Tell me again: what exactly are the benefits of SSL?

Secure Sockets Layer or SSL for short provides the following benefits:

Authentication of the server

Whenever an end user connects to an SSL enabled site, the Server sends its unique Digital certificate which is approved and signed from a universally trusted source (E.g. Verisign). This guarantees an end user that he is communicating with the right server.

Communication privacy

SSL uses public key as well as private key encryption technologies to provide an encrypted channel. This channel ensures an end user that all communication between the user’s browser and the Webserver remains encrypted. Thus, any one intercepting or sniffing the communication will only see garbled text which would make no sense.

I am checking my web server logs to track an adversary. Any useful tips?

Logs are like the "black box" in an aircraft, they are the primary sources of clues in the event of an incident. A typical web server log is as shown below.

192.168.0.1 - - [02/Jun/2006:06:56:12 +0530]
"GET /Demo/page2.htm HTTP/1.0" 200 5593

Each time a page is downloaded or a CGI script is run from a web browser, the web server records the following information into its log file:

- Site-either an IP address or the symbolic name of the site making the HTTP request. In the example, remote host is 192.168.0.1

- LogName-login name of the user who owns the account that is making the HTTP request. Most remote sites don't give out this information for security reasons. If this field is disabled by the host, we will see a dash (-) instead of the login name

- FullName-full name of the user who owns the account that is making the HTTP request. Most remote sites don't give out this information for security reasons. If this field is disabled by the host, we will see a dash (-) instead of the full name. If the server requires a user id in order to fulfill an HTTP request, the user id will be placed in this field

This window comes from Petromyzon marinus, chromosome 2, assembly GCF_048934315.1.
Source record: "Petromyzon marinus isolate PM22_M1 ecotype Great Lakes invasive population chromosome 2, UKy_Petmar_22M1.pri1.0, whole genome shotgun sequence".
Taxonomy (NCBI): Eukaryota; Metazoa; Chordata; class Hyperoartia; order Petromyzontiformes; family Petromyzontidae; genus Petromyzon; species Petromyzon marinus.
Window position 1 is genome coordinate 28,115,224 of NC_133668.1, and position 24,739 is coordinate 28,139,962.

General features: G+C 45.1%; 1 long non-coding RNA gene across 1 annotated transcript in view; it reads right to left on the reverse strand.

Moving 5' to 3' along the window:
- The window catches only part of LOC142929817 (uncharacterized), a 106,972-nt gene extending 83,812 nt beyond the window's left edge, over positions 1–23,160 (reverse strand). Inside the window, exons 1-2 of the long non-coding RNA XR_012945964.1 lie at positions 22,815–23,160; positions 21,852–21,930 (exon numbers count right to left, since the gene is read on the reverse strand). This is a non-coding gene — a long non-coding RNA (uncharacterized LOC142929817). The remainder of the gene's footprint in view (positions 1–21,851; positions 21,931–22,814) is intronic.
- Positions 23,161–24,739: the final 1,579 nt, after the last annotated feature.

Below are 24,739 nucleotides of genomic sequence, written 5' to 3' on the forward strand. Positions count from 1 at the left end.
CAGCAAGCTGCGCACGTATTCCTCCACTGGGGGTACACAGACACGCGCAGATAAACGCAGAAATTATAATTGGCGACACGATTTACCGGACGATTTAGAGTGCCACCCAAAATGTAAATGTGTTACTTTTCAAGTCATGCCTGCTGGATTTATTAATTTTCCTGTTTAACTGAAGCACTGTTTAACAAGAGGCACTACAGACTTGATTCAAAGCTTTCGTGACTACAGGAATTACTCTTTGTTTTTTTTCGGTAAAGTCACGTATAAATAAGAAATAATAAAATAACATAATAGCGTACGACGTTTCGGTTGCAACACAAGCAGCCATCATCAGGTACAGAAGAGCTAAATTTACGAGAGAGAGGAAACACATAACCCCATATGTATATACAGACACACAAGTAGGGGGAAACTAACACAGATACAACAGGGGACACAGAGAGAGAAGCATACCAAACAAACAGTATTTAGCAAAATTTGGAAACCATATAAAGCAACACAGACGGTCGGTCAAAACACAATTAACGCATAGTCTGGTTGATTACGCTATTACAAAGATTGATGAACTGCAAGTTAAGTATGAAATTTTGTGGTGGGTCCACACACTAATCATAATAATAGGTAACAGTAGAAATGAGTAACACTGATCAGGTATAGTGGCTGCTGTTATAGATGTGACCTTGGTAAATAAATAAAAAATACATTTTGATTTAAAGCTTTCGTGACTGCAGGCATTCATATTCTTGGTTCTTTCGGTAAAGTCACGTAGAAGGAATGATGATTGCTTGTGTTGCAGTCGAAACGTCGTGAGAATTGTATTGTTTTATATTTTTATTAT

- Date-date of the HTTP request. In the example, the date is 02/Jun/2006

- Time-time of the HTTP request. The time will be presented in 24-hour format. In the example, the time is 06:56:12

- GMToffset-signed offset from Greenwich Mean Time. In the example, the offset is +0530, Five and a half hours after GMT

- Request-HTTP command. For WWW page requests, this field will always start with the GET command. In the example, the request is GET

- File-path and filename of the requested file. In the example line the file is /Demo/page2.htm

- Proto-type of protocol used for the request. In the example, HTTP 1.0 is used.

- Status-status code generated by the request. In the example, the status is 200

- Length-length of requested document. In the example, the length is 5593 bytes

While tracking down an attacker, the fields we should be looking at are:
- The Site field for the source IP address or the source hostname
- The Date field for the date of attack
- The Time field for the time of attack
- The GMT offset field for the origin of the attack

This information can be combined with other log files such as login/ logout information from the Internet service providers, or logs from mail servers to discover the actual identity of the attacker. In most of the cases, ISPs dynamically assign IP addresses to computers each time they dial in. From the Webservers logs, we will know that the attacker accessed the server from a dynamically assigned IP from a particular ISP. Then we will have to approach that ISP to check their log files to find out who was assigned that IP then.

Another situation is when the attacker accesses the web server through his company’s proxy. Here the Webserver records the proxy’s address and not the actual attacker’s machine address. In this case, we will have to approach the company to run a check on their proxy server’s logs to find the actual attacker. Thus, while conducting forensic analysis to track down an attacker, prompt assistance and co-ordination from ISP’s and other organizations is required.